Apparently growing veggies in raised beds provides the ideal breeding ground for pests and fungus! I don’t know whether it would affect flowers or not , because she didn’t grow them in the raised beds.

    Oh dear. Is there a scientific reason for the infestation of raised beds? Presumably if it didn’t happen the first year it may be because it was difficult to dig over properly.

  7. canisfamiliaris Says:

    This year I had an idea that raised beds would be the answer for the vegetable patch ( as I can’t work on my knees, or even crouch down) and I spent hours on the internet trying to track down an affordable means of achieving this.

    Why don’t you just have a ‘virtual’ garden, Sandy?

    Because we have about 1000 m2 of very real garden that needs looking after, otherwise it will quickly turn into a waist high mass of weeds (as it was when we moved in). Some friends cut it all down for us and discovered a large vegetable patch and I thought it would be a good idea to have a go at growing our own. Hah!
    We paid another couple of chaps to plant fruit trees in the ‘bottom half’ of the garden but so far, in four years we’ve had nothing but a handful of cherries.
    I was seriously considering sheep or goats – or chickens – to keep the grass down but can’t really afford to take on any more animals.

  8. bretonne Says:

    Re. animals: DON’T even think about it! My friend has sheep and they are incredibly complicated, and disgustingly filthy, she is having to turn them upsidedown at the moment to “dag” them as they have diarrhoea and she’s worrying the lambs will get sick as a result. Goats don’t eat all weeds, and are very picky except about your choice flowers. Chickens are nice but they will wreck your garden as they leave demolition sites behind them. All animals need fencing and shelters, jabs, and yes- paperwork! I’ve just had to translate some forms for someone about the numbers of stock……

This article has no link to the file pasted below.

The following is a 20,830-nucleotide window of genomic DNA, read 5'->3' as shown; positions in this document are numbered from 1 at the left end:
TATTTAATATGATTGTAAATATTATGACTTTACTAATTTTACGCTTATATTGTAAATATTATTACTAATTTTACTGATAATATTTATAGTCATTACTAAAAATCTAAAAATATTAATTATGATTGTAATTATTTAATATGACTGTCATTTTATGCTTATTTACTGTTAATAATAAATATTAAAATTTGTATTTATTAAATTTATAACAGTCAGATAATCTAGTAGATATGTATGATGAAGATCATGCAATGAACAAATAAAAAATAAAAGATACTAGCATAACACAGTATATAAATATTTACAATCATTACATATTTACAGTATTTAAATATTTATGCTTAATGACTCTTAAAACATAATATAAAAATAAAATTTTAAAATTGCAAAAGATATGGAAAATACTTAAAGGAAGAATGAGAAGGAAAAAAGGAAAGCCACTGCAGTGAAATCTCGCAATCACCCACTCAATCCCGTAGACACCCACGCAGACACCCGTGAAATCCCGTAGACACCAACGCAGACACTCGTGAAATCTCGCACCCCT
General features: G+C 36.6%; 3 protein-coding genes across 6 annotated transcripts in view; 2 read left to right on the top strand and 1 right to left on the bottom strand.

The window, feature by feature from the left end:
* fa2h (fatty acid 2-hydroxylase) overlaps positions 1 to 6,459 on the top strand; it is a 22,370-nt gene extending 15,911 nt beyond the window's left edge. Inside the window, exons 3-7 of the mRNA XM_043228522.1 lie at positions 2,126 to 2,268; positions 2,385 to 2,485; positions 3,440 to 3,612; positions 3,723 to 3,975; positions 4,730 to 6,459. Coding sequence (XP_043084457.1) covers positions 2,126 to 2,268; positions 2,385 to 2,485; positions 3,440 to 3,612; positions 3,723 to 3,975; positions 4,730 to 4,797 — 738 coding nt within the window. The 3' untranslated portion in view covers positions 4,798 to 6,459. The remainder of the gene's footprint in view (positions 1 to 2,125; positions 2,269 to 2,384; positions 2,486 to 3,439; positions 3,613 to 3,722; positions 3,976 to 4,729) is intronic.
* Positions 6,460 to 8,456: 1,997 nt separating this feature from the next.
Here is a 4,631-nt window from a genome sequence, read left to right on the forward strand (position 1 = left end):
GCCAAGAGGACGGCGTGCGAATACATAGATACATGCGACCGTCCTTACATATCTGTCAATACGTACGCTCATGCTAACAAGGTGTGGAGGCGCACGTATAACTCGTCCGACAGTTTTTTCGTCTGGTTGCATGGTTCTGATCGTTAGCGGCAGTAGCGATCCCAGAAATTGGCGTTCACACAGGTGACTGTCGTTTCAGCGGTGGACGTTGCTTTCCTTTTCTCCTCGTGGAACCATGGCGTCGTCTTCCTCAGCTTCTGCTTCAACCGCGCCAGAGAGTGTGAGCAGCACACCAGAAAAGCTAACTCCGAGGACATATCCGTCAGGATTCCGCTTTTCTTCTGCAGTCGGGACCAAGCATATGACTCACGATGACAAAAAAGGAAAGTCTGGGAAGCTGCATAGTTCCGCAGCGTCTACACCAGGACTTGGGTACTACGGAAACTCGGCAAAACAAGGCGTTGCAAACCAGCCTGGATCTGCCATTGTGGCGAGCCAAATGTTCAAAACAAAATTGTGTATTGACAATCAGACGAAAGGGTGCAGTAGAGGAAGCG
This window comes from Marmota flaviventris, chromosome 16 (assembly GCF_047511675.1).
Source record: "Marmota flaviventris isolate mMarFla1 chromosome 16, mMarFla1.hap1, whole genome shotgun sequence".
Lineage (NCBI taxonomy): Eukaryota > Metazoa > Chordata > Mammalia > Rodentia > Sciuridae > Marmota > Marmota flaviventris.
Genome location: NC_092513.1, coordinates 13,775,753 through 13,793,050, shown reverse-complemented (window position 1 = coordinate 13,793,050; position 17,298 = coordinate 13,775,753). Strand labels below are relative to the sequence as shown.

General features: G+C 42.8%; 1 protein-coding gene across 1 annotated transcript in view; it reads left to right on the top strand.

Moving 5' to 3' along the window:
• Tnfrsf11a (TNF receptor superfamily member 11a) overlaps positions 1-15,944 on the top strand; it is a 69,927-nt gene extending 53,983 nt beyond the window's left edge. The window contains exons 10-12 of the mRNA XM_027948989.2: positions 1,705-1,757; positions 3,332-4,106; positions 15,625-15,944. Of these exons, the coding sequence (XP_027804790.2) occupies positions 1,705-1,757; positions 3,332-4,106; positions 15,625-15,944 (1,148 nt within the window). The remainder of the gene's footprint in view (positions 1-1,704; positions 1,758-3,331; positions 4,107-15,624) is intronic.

At present, my neighbour cuts the grass in my field with his tractor when he’s doing his own fields. We did experiment with his cows for a year, he put up the fencing (I think the electricity was an extension of one of his other fields as I didn’t notice any higher electricity bills) but they weren’t good lawnmowers and left huge clumps of weeds. there were more flies and Solo couldn’t run in the field, he eats “crottes”.

    You might get someone on a cheque-emploi-service?

    Never fear, I’m not seriously thinking of taking on any more animals.

  9. Richard Says:

    Ah yes, raised beds. We will have to go for the same thing as the patch that we had identified as a perfect spot for our veggies turned out to be a thin layer of soil on top of a big bunch of rocks. We were looking for something just like you have got – the wicker squares – so it will be good to see how you get on with it.
    Our plans are on hold for the moment as Monsieur Boulanger next door has dumped all the rocks from his renovation on our potential veg plot. I must have words about that….

  10. Gardening « Says:

    […] carrot tops and lettuces and the beetroot and parsnips tasted rather odd – perhaps because my ‘raised beds’ were made from treated […]